No-trade deal Brexit possible

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    LONDON- A senior British minister said on Tuesday there was still a chance of a turbulent Brexit without a trade deal as talks with the European Union had snagged on fishing, governance rules and dispute resolution.

    Just 30 days before Britain leaves the EU’s orbit following a standstill transition period since it formally quit the bloc, the sides are trying to agree a trade deal to avoid a rupture that

    could snarl almost $1 trillion in annual trade.
    With each side urging the other to compromise, a French official said Britain must clarify its positions and “really negotiate”, and cautioned that the EU would not accept a “substandard deal”.

    Both Britain and the EU say they want a deal, and their two negotiating teams have been locked in intensive talks for more than five weeks though they are still at odds over the three most contentious issues.

    Michael Gove, the cabinet minister responsible for the divorce deal, said an agreement was close but that to get it over the line the EU would have to live up to its responsibilities.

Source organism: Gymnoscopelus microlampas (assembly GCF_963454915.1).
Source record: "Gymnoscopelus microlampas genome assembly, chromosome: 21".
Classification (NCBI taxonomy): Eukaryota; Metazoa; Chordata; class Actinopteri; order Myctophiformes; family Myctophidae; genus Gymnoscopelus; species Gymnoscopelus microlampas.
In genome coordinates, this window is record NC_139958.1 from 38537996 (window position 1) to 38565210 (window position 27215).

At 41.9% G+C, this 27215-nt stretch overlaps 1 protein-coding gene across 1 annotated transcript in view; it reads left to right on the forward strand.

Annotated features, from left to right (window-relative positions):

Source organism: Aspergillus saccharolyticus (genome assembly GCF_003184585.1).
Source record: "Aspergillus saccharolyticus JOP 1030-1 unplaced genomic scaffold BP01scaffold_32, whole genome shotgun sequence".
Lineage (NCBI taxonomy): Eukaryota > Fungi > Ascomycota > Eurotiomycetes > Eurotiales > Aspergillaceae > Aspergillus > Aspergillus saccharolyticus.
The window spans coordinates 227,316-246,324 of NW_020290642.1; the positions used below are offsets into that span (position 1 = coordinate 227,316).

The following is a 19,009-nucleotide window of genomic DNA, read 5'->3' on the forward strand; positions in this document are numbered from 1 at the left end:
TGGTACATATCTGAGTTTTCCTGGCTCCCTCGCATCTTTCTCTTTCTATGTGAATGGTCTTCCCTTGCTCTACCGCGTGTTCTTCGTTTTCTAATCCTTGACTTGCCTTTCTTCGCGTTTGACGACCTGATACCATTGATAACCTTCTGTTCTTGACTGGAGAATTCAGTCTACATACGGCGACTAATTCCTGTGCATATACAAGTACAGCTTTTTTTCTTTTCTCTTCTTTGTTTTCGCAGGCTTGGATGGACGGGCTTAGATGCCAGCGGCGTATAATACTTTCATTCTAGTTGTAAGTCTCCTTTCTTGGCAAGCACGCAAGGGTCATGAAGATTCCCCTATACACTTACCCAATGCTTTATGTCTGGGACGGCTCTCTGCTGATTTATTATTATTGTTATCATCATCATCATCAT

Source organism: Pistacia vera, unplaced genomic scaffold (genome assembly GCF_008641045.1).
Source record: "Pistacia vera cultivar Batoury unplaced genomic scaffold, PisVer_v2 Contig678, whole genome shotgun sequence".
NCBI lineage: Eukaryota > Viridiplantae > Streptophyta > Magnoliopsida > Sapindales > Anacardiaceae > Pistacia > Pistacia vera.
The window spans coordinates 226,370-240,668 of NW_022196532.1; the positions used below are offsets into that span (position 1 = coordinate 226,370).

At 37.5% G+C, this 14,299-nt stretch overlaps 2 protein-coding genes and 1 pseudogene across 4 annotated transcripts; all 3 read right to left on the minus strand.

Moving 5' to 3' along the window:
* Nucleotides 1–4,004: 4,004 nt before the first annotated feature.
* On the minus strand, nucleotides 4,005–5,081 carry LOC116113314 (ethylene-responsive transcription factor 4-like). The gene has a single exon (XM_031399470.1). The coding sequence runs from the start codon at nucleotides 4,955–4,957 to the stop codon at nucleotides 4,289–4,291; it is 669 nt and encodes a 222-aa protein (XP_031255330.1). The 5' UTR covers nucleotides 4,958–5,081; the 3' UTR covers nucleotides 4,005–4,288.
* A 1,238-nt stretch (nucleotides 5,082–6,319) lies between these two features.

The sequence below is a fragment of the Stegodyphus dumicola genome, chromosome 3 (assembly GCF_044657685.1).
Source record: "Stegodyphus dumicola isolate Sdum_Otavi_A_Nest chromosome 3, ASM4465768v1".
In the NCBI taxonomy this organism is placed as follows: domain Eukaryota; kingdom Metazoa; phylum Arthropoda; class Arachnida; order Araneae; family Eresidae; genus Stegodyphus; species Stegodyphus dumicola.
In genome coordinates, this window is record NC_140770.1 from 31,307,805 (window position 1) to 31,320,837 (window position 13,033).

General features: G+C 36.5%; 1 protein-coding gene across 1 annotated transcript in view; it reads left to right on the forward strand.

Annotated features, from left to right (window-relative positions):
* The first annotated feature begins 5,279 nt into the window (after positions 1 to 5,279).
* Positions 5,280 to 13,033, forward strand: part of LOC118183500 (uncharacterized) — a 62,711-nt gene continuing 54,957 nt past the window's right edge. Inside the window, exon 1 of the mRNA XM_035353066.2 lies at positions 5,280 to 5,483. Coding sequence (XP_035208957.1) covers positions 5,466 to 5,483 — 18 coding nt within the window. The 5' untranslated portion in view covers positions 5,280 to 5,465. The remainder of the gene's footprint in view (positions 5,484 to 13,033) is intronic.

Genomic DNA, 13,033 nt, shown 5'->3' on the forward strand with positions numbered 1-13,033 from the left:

Asked if a “no deal” scenario was closer than anyone would admit, he told ITV: “It’s certainly the case that there is a chance that we may not get a negotiated outcome.”

    “That’s why it’s important business prepares for all eventualities, but I very much want a deal and I believe that we can secure one,” Gove said.

    Gove avoided repeating an earlier prediction of a 66 percent probability of a deal, declining

    to give a figure.
    A report by Times Radio that the talks had entered the so-called “tunnel” or final stretch saw the pound rise to as high as $1.3442.

    While most major investment banks say a deal is their central prediction, some investors have pointed out that Wall Street and the City of London were poorly prepared for the 2016 referendum as few believed the United Kingdom would vote out.

    Failure to secure a deal would snarl borders, spook financial markets and disrupt delicate supply chains that stretch across Europe and beyond — just as the world grapples with the vast economic cost of the COVID-19 outbreak.